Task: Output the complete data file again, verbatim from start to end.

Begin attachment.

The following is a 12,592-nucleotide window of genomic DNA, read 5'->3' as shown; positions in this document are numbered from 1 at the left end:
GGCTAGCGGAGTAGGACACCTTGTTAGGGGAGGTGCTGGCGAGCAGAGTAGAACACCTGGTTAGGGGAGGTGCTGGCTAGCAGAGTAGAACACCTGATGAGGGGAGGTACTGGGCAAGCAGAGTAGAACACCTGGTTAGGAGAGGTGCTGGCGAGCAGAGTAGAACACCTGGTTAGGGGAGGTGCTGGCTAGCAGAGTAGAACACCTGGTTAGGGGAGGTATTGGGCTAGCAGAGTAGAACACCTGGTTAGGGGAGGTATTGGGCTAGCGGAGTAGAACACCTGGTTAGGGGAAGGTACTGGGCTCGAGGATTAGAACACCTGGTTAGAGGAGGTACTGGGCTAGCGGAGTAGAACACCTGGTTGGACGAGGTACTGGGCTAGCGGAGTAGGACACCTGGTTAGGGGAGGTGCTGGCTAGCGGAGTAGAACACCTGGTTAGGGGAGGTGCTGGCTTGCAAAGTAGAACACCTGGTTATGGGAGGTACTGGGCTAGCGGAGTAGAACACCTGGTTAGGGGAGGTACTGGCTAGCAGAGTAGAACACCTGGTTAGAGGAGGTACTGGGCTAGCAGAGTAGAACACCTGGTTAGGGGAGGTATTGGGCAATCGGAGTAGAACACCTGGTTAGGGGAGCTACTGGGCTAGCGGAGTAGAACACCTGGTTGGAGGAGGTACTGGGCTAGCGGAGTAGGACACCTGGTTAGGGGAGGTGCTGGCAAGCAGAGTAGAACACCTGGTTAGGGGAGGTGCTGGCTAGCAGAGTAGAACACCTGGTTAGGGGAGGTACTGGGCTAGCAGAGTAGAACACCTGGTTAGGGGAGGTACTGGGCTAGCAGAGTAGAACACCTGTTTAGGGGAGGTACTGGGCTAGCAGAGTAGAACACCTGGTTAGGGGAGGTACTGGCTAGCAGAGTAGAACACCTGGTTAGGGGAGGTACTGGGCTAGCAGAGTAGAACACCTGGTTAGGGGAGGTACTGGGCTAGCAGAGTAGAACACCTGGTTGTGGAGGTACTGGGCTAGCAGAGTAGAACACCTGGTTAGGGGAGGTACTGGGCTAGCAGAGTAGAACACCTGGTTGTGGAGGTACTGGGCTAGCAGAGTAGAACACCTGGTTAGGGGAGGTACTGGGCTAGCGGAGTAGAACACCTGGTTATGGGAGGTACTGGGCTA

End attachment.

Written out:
The following is a 12,592-nucleotide window of genomic DNA, read 5'->3' as shown; positions in this document are numbered from 1 at the left end:
GGCTAGCGGAGTAGGACACCTTGTTAGGGGAGGTGCTGGCGAGCAGAGTAGAACACCTGGTTAGGGGAGGTGCTGGCTAGCAGAGTAGAACACCTGATGAGGGGAGGTACTGGGCAAGCAGAGTAGAACACCTGGTTAGGAGAGGTGCTGGCGAGCAGAGTAGAACACCTGGTTAGGGGAGGTGCTGGCTAGCAGAGTAGAACACCTGGTTAGGGGAGGTATTGGGCTAGCAGAGTAGAACACCTGGTTAGGGGAGGTATTGGGCTAGCGGAGTAGAACACCTGGTTAGGGGAAGGTACTGGGCTCGAGGATTAGAACACCTGGTTAGAGGAGGTACTGGGCTAGCGGAGTAGAACACCTGGTTGGACGAGGTACTGGGCTAGCGGAGTAGGACACCTGGTTAGGGGAGGTGCTGGCTAGCGGAGTAGAACACCTGGTTAGGGGAGGTGCTGGCTTGCAAAGTAGAACACCTGGTTATGGGAGGTACTGGGCTAGCGGAGTAGAACACCTGGTTAGGGGAGGTACTGGCTAGCAGAGTAGAACACCTGGTTAGAGGAGGTACTGGGCTAGCAGAGTAGAACACCTGGTTAGGGGAGGTATTGGGCAATCGGAGTAGAACACCTGGTTAGGGGAGCTACTGGGCTAGCGGAGTAGAACACCTGGTTGGAGGAGGTACTGGGCTAGCGGAGTAGGACACCTGGTTAGGGGAGGTGCTGGCAAGCAGAGTAGAACACCTGGTTAGGGGAGGTGCTGGCTAGCAGAGTAGAACACCTGGTTAGGGGAGGTACTGGGCTAGCAGAGTAGAACACCTGGTTAGGGGAGGTACTGGGCTAGCAGAGTAGAACACCTGTTTAGGGGAGGTACTGGGCTAGCAGAGTAGAACACCTGGTTAGGGGAGGTACTGGCTAGCAGAGTAGAACACCTGGTTAGGGGAGGTACTGGGCTAGCAGAGTAGAACACCTGGTTAGGGGAGGTACTGGGCTAGCAGAGTAGAACACCTGGTTGTGGAGGTACTGGGCTAGCAGAGTAGAACACCTGGTTAGGGGAGGTACTGGGCTAGCAGAGTAGAACACCTGGTTGTGGAGGTACTGGGCTAGCAGAGTAGAACACCTGGTTAGGGGAGGTACTGGGCTAGCGGAGTAGAACACCTGGTTATGGGAGGTACTGGGCTA